This massive biography of Fidel Castro presents an unremittingly critical account of the Cuban dictator’s life from his birth to the date of the book’s publication. Relying primarily on published sources, author Robert E. Quirk concentrates most of his attention to the period after Castro overthrew the regime of Fulgencio Batista in 1959. The author presents only a perfunctory account of his subject’s antecedents, childhood, and education. Even Castro’s revolutionary exploits receive relatively little space. Quirk’s coverage of Castro’s career after his appearance on the world stage, however, is remarkably comprehensive.
Quirk adds nothing to the information concerning Castro’s parents contained in the many biographies of the Cuban dictator which preceded his. Although his account of Castro’s childhood draws exclusively on published sources, Quirk does add one new dimension to the familiar story of the spoiled rich boy who became a revolutionary. Quirk shows his subject as a bully, determined to force his will on everyone around him through whatever means necessary. Departing from several previous accounts of Castro’s life, Quirk argues persuasively that Castro never developed a real social conscience or any true sympathy for the underprivileged masses of Cuba during his adolescence or his college years. The young Castro in Quirk’s book is a bully who displays contempt for the rights and desires of anyone other than himself. According to Quirk, when Castro matriculated at the University of Havana in 1945, he displayed none of the characteristics of the charismatic natural leader often commented on by his admirers. Most of the other students regarded him as a pushy bumpkin and something of a clown. Although Castro tried desperately to bully his way to the top of campus politics, his peers usually laughed at his often- bizarre antics and his simplistic political positions. Castro’s speeches during his college years bitterly criticized the corrupt political regimes of Ramón Grau San Martin and Carlos Prío Socarrás. His own political views, however, remained relatively conservative. Despite Castro’s later pronouncements, the future dictator almost certainly never even read the works of Karl Marx during this period, much less converted to Marxist ideology.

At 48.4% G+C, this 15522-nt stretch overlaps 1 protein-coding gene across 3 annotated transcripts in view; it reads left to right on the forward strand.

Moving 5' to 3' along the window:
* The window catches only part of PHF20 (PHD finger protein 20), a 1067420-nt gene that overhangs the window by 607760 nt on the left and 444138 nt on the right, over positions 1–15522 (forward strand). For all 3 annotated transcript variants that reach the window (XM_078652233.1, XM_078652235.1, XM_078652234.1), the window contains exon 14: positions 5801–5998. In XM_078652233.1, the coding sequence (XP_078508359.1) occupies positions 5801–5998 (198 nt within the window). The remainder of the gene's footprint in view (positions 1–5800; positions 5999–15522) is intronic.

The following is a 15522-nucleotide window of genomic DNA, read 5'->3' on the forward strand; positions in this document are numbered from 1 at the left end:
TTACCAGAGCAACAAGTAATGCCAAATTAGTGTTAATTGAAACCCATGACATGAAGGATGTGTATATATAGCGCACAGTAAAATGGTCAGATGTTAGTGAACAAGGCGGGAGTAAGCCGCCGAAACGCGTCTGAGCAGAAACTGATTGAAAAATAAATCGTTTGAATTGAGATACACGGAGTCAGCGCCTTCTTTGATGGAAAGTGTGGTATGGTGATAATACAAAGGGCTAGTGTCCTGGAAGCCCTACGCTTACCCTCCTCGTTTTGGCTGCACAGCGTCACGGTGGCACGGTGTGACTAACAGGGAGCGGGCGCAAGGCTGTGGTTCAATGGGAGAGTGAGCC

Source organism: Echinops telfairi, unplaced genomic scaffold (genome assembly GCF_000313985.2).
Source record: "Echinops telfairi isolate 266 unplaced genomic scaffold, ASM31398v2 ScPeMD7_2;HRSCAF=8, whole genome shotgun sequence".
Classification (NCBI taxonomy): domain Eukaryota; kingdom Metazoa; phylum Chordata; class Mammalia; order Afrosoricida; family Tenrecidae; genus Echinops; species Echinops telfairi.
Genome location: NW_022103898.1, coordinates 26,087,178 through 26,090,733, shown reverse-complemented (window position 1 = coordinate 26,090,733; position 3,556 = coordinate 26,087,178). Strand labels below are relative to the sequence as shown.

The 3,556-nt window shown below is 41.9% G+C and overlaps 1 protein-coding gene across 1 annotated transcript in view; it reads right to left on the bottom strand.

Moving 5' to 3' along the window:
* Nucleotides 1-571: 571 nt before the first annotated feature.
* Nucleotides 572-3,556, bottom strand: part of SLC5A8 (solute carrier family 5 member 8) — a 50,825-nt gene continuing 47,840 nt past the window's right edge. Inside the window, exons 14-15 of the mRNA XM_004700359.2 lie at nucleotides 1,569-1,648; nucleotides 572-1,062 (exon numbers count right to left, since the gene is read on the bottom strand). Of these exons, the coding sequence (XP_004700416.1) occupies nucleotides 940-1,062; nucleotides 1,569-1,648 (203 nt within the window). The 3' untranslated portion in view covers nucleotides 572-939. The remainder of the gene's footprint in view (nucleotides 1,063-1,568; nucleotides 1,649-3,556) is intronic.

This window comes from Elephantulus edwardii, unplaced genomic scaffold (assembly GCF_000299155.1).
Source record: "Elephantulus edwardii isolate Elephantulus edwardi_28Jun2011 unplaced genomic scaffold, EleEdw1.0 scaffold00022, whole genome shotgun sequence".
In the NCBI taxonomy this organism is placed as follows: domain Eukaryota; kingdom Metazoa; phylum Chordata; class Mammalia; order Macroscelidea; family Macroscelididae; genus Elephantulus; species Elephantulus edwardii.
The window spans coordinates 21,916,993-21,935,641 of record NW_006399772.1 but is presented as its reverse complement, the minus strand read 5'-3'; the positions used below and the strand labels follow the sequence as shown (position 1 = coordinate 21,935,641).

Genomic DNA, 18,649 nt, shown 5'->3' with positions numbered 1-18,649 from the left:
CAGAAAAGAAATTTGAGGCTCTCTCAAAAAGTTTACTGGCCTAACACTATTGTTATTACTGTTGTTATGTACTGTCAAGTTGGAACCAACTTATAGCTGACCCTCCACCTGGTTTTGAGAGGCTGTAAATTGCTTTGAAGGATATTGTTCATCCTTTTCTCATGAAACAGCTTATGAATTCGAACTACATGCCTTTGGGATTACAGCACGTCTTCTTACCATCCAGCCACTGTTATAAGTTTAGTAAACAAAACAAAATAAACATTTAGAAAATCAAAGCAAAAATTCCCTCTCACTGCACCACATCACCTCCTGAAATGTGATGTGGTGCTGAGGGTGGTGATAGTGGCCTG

Quirk does not comment, as some of his predecessors have done, on two characteristics Castro displayed during his college days that help explain his eventual rise to power: his seemingly superhuman energy when engaged in a project that interested him and his almost photographic memory, which enabled him to cram a year’s worth of studying into a few days. This last ability allowed Castro to pass his university examinations even though he was a poor student. Quirk also says very little about Castro’s marriage to Mirta Díaz Balart in 1948.
Castro’s first sojourn into revolutionary activity, according to Quirk and most previous biographies, resulted from his frustration at being unable to break into Cuban politics legally. After Batista’s coup d’etat in 1952, Castro began to conspire with other young people in Havana to overthrow the dictatorship. Quirk argues that Castro’s antigovernment activity derived from his desire to aggrandize himself, not from any real concern for the Cuban people. Castro and his small band of conspirators subsequently attacked the government military installation at Moncada in Oriente Province. Quirk portrays the attack as a poorly conceived fiasco in which Castro’s actions were less than heroic. Quirk gives only a brief account of Castro’s trial for his part in the failed attack. Although other accounts of his life have made much of Castro’s famous political manifesto La Historia me absolverá (1953; History Will Absolve Me, 1959) that resulted from a long statement during the trial, Quirk dismisses it as of relatively little importance.
Castro’s real education came during his subsequent imprisonment on the Isle of Pines. During several years of forced inactivity, Castro read widely from the works of philosophers and political ideologists, including Marx. Nevertheless, according to Quirk, Castro remained politically conservative. His letters and conversations from the Isle of Pines period offer no evidence that his readings had converted him to radical political or socioeconomic views. He emerged from prison determined to overthrow Fulgencio Batista, but only as a means of catapulting himself to national power. Quirk finds no indication that Castro had developed any real concern for the poor and downtrodden masses that Castro in his marathon speeches repeatedly pledged to “save” from the evil machinations of the capitalists and the imperialist United States government.
(The entire section is 1937 words.)